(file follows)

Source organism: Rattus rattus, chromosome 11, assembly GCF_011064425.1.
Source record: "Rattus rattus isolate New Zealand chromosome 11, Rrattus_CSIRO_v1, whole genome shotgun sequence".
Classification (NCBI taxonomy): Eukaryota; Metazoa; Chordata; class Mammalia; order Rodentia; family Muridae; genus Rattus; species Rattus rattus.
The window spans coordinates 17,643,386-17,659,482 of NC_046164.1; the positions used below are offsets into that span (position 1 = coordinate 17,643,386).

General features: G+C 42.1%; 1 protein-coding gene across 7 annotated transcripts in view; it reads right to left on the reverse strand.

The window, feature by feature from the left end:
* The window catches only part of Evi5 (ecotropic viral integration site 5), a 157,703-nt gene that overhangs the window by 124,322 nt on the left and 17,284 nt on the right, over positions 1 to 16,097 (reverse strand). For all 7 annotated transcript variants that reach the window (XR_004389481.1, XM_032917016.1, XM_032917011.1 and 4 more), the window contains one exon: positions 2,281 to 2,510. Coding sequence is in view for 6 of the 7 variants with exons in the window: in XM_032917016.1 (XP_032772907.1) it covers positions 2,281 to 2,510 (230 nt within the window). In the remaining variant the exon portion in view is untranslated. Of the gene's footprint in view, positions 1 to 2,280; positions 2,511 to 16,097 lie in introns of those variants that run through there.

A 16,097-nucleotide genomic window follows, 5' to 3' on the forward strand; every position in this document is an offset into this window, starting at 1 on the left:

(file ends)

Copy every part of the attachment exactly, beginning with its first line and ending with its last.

Source organism: Rattus rattus, chromosome 11, assembly GCF_011064425.1.
Source record: "Rattus rattus isolate New Zealand chromosome 11, Rrattus_CSIRO_v1, whole genome shotgun sequence".
Classification (NCBI taxonomy): Eukaryota; Metazoa; Chordata; class Mammalia; order Rodentia; family Muridae; genus Rattus; species Rattus rattus.
The window spans coordinates 17,643,386-17,659,482 of NC_046164.1; the positions used below are offsets into that span (position 1 = coordinate 17,643,386).

General features: G+C 42.1%; 1 protein-coding gene across 7 annotated transcripts in view; it reads right to left on the reverse strand.

The window, feature by feature from the left end:
* The window catches only part of Evi5 (ecotropic viral integration site 5), a 157,703-nt gene that overhangs the window by 124,322 nt on the left and 17,284 nt on the right, over positions 1 to 16,097 (reverse strand). For all 7 annotated transcript variants that reach the window (XR_004389481.1, XM_032917016.1, XM_032917011.1 and 4 more), the window contains one exon: positions 2,281 to 2,510. Coding sequence is in view for 6 of the 7 variants with exons in the window: in XM_032917016.1 (XP_032772907.1) it covers positions 2,281 to 2,510 (230 nt within the window). In the remaining variant the exon portion in view is untranslated. Of the gene's footprint in view, positions 1 to 2,280; positions 2,511 to 16,097 lie in introns of those variants that run through there.

A 16,097-nucleotide genomic window follows, 5' to 3' on the forward strand; every position in this document is an offset into this window, starting at 1 on the left: